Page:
Dangerous Gifts: Imperialism, Security, and Civil Wars in the Levant, 1798-1864 with Ozan Ozavci and Aimee Genell

Ozan Ozavci will discuss his recent book “Dangerous Gifts: Imperialism, Security, and Civil Wars in the Levant, 1798-1864” with Aimee Genell.

From Napoleon Bonaparte’s invasion of Egypt in 1798 to the foreign interventions in the ongoing civil wars in Syria, Yemen, and Libya today, global empires or the so-called Great Powers have long assumed the responsibility to bring security in the Middle East. The past two centuries have witnessed their numerous military occupations to ‘liberate’, ‘secure’ and ‘educate’ local populations. They staged first ‘humanitarian’ interventions in history and established hitherto unseen international and local security institutions.

Consulting fresh primary sources collected from some thirty archives in the Middle East, Russia, the United States, and Western Europe, Dangerous Gifts revisits the late eighteenth and nineteenth century origins of these imperial security practices. It explicates how it all began. Why did Great Power interventions in the Ottoman Levant tend to result in further turmoil and civil wars? Why has the region been embroiled in a paradox-an ever-increasing demand despite the increasing supply of security-ever since? It embeds this highly pertinent genealogical history into an innovative and captivating narrative around the Eastern Question, emancipating the latter from the monopoly of Great Power politics, and foregrounding the experience of the Levantine actors. It explores the gradual yet still forceful opening up of the latter’s economies to global free trade, the asymmetrical implementation of international law in their perspective, and the secondary importance attached to their threat perceptions in a world where political and economic decisions were ultimately made through the filter of global imperial interests.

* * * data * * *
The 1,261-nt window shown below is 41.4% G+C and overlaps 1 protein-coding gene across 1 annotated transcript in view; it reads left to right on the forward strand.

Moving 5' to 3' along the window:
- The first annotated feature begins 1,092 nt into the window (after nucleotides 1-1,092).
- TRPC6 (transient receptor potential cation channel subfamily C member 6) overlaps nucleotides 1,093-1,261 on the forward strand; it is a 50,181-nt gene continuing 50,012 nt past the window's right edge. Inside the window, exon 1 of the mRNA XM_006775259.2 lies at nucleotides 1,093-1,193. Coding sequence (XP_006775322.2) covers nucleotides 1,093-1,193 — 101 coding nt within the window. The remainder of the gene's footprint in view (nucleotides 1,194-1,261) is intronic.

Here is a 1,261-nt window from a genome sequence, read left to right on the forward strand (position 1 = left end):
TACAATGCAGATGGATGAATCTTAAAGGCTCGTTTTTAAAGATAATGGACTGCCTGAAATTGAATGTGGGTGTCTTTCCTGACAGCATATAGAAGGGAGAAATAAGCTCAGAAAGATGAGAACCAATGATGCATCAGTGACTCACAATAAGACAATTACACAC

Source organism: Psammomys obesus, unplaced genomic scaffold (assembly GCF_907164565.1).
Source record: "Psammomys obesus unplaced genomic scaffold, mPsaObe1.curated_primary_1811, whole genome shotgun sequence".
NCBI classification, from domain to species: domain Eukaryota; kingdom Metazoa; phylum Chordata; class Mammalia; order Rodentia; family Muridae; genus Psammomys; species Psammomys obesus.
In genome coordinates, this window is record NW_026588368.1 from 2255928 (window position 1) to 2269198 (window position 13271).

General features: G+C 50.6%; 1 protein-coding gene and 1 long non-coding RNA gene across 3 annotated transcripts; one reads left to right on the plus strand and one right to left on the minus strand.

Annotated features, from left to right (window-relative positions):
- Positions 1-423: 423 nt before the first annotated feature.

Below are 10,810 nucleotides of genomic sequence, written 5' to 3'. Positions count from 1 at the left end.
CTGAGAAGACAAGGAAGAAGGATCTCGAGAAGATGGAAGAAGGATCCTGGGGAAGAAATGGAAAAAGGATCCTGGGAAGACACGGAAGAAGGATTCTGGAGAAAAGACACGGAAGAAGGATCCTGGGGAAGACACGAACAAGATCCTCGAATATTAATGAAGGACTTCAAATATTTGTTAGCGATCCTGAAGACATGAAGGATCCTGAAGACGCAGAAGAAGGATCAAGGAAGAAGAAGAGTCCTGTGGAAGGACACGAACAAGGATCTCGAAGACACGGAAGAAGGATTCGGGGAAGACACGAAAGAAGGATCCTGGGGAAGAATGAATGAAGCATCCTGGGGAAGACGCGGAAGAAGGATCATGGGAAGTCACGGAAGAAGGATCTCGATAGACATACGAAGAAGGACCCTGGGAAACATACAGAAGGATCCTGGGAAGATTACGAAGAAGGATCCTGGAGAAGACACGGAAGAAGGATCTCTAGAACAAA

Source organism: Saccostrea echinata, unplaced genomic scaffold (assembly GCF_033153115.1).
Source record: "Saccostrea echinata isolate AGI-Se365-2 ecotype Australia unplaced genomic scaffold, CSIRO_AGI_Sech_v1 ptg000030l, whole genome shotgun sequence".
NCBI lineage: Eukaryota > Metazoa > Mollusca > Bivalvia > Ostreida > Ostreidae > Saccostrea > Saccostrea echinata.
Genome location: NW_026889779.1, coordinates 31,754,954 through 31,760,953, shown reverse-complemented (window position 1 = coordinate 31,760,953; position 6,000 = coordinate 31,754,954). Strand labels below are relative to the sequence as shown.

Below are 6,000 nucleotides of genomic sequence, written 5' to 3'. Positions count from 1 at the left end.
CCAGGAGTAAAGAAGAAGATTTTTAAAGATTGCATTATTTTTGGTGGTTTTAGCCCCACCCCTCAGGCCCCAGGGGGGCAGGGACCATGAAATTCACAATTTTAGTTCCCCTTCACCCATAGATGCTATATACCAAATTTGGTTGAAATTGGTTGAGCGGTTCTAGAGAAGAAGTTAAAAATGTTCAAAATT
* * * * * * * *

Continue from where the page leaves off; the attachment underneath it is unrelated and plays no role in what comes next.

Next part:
Institute for Middle Eastern Studies
The George Washington University


22 September 2022
2:15 – 3:45


Online Webinar


  • Colonialism/Colonial History
  • International Relations of the Middle East

Ozan Ozavci is Assistant Professor of Transimperial History. His research focuses on Euro-Middle Eastern/North African relations from the late eighteenth century until the 1950s. In his new monograph Dangerous Gifts: Imperialism, Security, and Civil Wars in the Levant, 1798-1864 (Oxford University Press, 2021), he analyses the genealogy of western armed interventionism in the Ottoman Levant in the long nineteenth century. Dr. Ozavci is currently writing his third monograph provisionally titled The Invention of the Eastern Question: International Law, Capitulations, and Security in the Embassies of Sir Robert Liston (under contract with Bloomsbury). In his previous research, Dr. Ozavci investigated the idea of liberty in the Middle East and the Caucasus, which resulted in the publication of his first book Intellectual Origins of the Republic (Brill, 2015). Dr. Ozavci is also co-leading the Lausanne Project and the Security History Network. He is a fellow at the Utrecht Centre for Global Challenges and a core member of the Contesting Governance Platform.

Aimee Genell is Assistant Professor of Islamic World History at the University of West Georgia. She is a historian of the late Ottoman Empire and its relations with Europe. Her work incorporates Digital Humanities to bring new perspectives to the history of international relations and international law. Her monograph, Empire by Law: The Ottoman Origins of the Mandates System in the Middle East (Columbia University Press, forthcoming), traces the Ottoman roots of the post-imperial political order through an analysis of the inter-imperial contest over autonomous Egypt, arguing against a dominant historical narrative that views 1919 as the decisive break in the Middle East. She is also working on a new research project on Istanbul under Allied military occupation (1918-1923). Through an examination of the Istanbul press and opposition to the nationalist movement in Ankara led by Mustafa Kemal (Atatürk), this study shows that a number of intellectuals and politicians who would go on to build the new national order were firmly committed to preserving the Ottoman Empire well into the Armistice era (mütareke dönemi).

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